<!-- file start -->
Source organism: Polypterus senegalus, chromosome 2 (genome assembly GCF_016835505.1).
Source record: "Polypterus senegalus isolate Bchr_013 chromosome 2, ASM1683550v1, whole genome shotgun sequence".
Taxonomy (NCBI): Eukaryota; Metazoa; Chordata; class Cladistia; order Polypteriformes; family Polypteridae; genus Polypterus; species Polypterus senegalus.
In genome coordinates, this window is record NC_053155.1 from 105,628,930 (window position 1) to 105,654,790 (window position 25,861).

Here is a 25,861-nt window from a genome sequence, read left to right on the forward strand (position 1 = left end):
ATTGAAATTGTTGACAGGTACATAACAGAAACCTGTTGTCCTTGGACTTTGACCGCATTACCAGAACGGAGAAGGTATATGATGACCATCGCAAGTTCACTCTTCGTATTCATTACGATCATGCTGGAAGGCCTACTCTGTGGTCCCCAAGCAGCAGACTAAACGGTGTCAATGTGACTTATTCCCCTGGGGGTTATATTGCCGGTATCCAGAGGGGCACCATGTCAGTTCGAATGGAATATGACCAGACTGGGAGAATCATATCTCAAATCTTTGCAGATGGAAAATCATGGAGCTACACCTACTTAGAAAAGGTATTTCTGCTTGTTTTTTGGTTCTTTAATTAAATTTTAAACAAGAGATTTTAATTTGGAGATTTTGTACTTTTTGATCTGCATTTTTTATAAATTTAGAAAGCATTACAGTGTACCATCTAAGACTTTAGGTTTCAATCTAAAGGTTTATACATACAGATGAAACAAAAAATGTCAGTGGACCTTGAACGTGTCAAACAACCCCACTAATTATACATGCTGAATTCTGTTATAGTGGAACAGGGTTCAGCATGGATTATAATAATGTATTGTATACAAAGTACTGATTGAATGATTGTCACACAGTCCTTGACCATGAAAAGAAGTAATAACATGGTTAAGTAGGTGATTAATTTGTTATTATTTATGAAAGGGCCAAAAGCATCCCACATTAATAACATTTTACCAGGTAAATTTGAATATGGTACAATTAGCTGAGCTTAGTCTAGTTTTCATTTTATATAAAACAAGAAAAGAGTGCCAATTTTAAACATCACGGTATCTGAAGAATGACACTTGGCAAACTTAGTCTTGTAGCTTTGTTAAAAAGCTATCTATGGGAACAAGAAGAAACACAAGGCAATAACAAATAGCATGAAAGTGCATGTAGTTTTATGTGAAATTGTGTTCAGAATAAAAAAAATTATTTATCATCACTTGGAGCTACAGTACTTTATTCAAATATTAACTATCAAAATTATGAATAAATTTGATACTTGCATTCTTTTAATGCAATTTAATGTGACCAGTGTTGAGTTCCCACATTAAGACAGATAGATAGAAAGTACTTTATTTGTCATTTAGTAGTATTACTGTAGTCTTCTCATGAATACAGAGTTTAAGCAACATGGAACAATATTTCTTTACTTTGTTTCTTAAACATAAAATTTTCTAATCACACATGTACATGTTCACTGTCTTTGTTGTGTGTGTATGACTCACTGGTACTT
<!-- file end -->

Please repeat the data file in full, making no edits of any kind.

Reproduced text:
Source organism: Polypterus senegalus, chromosome 2 (genome assembly GCF_016835505.1).
Source record: "Polypterus senegalus isolate Bchr_013 chromosome 2, ASM1683550v1, whole genome shotgun sequence".
Taxonomy (NCBI): Eukaryota; Metazoa; Chordata; class Cladistia; order Polypteriformes; family Polypteridae; genus Polypterus; species Polypterus senegalus.
In genome coordinates, this window is record NC_053155.1 from 105,628,930 (window position 1) to 105,654,790 (window position 25,861).

Here is a 25,861-nt window from a genome sequence, read left to right on the forward strand (position 1 = left end):
ATTGAAATTGTTGACAGGTACATAACAGAAACCTGTTGTCCTTGGACTTTGACCGCATTACCAGAACGGAGAAGGTATATGATGACCATCGCAAGTTCACTCTTCGTATTCATTACGATCATGCTGGAAGGCCTACTCTGTGGTCCCCAAGCAGCAGACTAAACGGTGTCAATGTGACTTATTCCCCTGGGGGTTATATTGCCGGTATCCAGAGGGGCACCATGTCAGTTCGAATGGAATATGACCAGACTGGGAGAATCATATCTCAAATCTTTGCAGATGGAAAATCATGGAGCTACACCTACTTAGAAAAGGTATTTCTGCTTGTTTTTTGGTTCTTTAATTAAATTTTAAACAAGAGATTTTAATTTGGAGATTTTGTACTTTTTGATCTGCATTTTTTATAAATTTAGAAAGCATTACAGTGTACCATCTAAGACTTTAGGTTTCAATCTAAAGGTTTATACATACAGATGAAACAAAAAATGTCAGTGGACCTTGAACGTGTCAAACAACCCCACTAATTATACATGCTGAATTCTGTTATAGTGGAACAGGGTTCAGCATGGATTATAATAATGTATTGTATACAAAGTACTGATTGAATGATTGTCACACAGTCCTTGACCATGAAAAGAAGTAATAACATGGTTAAGTAGGTGATTAATTTGTTATTATTTATGAAAGGGCCAAAAGCATCCCACATTAATAACATTTTACCAGGTAAATTTGAATATGGTACAATTAGCTGAGCTTAGTCTAGTTTTCATTTTATATAAAACAAGAAAAGAGTGCCAATTTTAAACATCACGGTATCTGAAGAATGACACTTGGCAAACTTAGTCTTGTAGCTTTGTTAAAAAGCTATCTATGGGAACAAGAAGAAACACAAGGCAATAACAAATAGCATGAAAGTGCATGTAGTTTTATGTGAAATTGTGTTCAGAATAAAAAAAATTATTTATCATCACTTGGAGCTACAGTACTTTATTCAAATATTAACTATCAAAATTATGAATAAATTTGATACTTGCATTCTTTTAATGCAATTTAATGTGACCAGTGTTGAGTTCCCACATTAAGACAGATAGATAGAAAGTACTTTATTTGTCATTTAGTAGTATTACTGTAGTCTTCTCATGAATACAGAGTTTAAGCAACATGGAACAATATTTCTTTACTTTGTTTCTTAAACATAAAATTTTCTAATCACACATGTACATGTTCACTGTCTTTGTTGTGTGTGTATGACTCACTGGTACTT